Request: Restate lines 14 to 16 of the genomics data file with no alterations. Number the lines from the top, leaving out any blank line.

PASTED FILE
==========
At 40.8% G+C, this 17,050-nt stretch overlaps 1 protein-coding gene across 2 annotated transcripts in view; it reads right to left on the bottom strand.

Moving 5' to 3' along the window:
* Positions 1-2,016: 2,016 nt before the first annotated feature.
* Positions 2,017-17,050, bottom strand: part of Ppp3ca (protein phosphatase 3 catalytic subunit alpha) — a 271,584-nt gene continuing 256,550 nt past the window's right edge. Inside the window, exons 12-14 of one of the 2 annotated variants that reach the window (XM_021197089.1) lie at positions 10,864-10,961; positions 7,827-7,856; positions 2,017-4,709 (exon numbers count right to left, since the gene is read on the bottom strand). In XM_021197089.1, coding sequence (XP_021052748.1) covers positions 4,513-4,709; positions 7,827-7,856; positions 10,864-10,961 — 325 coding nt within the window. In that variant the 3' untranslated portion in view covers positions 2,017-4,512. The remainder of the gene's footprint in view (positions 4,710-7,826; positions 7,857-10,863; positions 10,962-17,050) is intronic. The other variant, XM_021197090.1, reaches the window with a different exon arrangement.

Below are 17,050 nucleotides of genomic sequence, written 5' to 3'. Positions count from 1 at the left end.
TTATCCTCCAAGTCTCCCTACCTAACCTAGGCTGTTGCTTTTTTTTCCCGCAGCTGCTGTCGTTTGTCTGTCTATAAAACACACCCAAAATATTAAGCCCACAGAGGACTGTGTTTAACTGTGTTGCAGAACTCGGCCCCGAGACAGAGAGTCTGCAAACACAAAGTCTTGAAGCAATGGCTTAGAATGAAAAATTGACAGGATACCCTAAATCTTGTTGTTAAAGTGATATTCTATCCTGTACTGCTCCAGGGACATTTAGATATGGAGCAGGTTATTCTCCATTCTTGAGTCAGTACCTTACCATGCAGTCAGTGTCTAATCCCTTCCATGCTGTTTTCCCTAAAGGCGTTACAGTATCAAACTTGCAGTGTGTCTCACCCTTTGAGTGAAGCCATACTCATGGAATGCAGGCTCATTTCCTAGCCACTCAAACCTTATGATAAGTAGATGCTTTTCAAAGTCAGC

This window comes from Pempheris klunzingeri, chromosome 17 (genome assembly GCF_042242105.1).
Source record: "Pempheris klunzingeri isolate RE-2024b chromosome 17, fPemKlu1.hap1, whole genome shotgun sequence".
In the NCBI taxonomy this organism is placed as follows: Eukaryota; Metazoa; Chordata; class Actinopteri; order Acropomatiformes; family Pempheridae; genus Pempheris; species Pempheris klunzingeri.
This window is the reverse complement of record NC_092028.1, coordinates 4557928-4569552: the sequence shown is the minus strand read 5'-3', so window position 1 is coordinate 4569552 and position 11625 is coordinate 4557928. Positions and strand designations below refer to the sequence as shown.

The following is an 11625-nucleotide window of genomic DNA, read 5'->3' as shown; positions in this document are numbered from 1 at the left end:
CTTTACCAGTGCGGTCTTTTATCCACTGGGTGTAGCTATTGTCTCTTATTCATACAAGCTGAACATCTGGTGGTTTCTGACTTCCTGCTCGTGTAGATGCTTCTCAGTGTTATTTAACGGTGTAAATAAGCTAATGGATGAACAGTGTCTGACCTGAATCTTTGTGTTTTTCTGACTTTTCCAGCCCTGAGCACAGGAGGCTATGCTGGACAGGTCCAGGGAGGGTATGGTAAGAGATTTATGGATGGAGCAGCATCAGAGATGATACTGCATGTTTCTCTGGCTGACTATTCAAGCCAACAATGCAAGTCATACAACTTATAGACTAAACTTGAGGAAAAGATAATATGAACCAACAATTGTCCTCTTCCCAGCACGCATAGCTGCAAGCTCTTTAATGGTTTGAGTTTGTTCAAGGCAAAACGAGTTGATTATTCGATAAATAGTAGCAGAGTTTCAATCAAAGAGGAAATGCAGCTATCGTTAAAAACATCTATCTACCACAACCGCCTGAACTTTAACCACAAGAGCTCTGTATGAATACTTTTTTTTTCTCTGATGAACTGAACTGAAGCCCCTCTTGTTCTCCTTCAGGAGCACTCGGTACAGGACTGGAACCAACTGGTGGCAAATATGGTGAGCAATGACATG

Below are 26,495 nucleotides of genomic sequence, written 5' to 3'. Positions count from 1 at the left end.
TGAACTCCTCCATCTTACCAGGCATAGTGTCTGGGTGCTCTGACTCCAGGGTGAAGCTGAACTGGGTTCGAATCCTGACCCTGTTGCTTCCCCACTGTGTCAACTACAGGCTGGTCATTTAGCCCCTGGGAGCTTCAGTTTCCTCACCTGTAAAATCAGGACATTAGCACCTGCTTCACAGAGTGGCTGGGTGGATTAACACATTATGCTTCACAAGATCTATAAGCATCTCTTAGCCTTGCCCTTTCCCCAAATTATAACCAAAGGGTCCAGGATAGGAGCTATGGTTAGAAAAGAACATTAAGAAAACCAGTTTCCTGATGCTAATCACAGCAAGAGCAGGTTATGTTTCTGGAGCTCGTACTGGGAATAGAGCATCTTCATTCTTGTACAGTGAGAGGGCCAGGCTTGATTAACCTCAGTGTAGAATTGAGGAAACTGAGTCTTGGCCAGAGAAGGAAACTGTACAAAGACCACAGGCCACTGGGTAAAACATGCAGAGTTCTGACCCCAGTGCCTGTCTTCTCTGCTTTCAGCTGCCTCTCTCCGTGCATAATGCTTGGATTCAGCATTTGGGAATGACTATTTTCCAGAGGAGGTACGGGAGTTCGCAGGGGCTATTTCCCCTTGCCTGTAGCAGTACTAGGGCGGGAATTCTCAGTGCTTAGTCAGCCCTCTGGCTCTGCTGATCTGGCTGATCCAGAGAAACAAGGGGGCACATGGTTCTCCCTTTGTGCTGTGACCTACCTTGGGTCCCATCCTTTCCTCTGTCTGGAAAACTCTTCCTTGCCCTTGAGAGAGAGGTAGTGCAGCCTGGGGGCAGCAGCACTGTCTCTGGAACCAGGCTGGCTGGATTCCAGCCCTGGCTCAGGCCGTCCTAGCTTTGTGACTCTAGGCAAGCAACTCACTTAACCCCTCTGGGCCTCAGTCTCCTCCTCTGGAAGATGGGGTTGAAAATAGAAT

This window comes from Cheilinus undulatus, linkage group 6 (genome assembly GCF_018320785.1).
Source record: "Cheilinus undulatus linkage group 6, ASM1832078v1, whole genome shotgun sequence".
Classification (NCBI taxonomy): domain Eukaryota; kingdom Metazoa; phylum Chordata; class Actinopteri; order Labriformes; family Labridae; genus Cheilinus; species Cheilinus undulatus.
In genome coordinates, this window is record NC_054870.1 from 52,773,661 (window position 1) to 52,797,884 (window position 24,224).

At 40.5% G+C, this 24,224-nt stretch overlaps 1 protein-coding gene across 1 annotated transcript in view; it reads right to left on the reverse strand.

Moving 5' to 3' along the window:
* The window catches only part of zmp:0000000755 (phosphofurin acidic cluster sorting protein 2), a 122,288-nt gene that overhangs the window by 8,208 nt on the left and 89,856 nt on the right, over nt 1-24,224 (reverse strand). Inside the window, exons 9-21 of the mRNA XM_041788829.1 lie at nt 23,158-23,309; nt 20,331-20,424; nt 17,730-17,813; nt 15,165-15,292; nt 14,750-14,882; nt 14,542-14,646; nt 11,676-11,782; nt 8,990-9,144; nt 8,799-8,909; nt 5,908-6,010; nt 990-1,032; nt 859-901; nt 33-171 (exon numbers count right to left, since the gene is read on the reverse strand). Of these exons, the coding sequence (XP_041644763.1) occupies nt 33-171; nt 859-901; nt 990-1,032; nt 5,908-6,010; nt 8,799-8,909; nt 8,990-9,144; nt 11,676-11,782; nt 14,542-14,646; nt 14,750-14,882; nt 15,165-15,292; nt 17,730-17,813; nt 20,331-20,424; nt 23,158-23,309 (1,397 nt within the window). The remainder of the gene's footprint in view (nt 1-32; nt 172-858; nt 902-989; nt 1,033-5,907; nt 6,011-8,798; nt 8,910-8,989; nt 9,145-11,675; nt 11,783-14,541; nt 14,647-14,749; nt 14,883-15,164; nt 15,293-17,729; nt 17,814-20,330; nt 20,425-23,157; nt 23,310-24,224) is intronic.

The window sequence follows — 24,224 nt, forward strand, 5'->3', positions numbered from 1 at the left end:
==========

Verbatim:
TGAACTCCTCCATCTTACCAGGCATAGTGTCTGGGTGCTCTGACTCCAGGGTGAAGCTGAACTGGGTTCGAATCCTGACCCTGTTGCTTCCCCACTGTGTCAACTACAGGCTGGTCATTTAGCCCCTGGGAGCTTCAGTTTCCTCACCTGTAAAATCAGGACATTAGCACCTGCTTCACAGAGTGGCTGGGTGGATTAACACATTATGCTTCACAAGATCTATAAGCATCTCTTAGCCTTGCCCTTTCCCCAAATTATAACCAAAGGGTCCAGGATAGGAGCTATGGTTAGAAAAGAACATTAAGAAAACCAGTTTCCTGATGCTAATCACAGCAAGAGCAGGTTATGTTTCTGGAGCTCGTACTGGGAATAGAGCATCTTCATTCTTGTACAGTGAGAGGGCCAGGCTTGATTAACCTCAGTGTAGAATTGAGGAAACTGAGTCTTGGCCAGAGAAGGAAACTGTACAAAGACCACAGGCCACTGGGTAAAACATGCAGAGTTCTGACCCCAGTGCCTGTCTTCTCTGCTTTCAGCTGCCTCTCTCCGTGCATAATGCTTGGATTCAGCATTTGGGAATGACTATTTTCCAGAGGAGGTACGGGAGTTCGCAGGGGCTATTTCCCCTTGCCTGTAGCAGTACTAGGGCGGGAATTCTCAGTGCTTAGTCAGCCCTCTGGCTCTGCTGATCTGGCTGATCCAGAGAAACAAGGGGGCACATGGTTCTCCCTTTGTGCTGTGACCTACCTTGGGTCCCATCCTTTCCTCTGTCTGGAAAACTCTTCCTTGCCCTTGAGAGAGAGGTAGTGCAGCCTGGGGGCAGCAGCACTGTCTCTGGAACCAGGCTGGCTGGATTCCAGCCCTGGCTCAGGCCGTCCTAGCTTTGTGACTCTAGGCAAGCAACTCACTTAACCCCTCTGGGCCTCAGTCTCCTCCTCTGGAAGATGGGGTTGAAAATAGAAT

This window comes from Cheilinus undulatus, linkage group 6 (genome assembly GCF_018320785.1).
Source record: "Cheilinus undulatus linkage group 6, ASM1832078v1, whole genome shotgun sequence".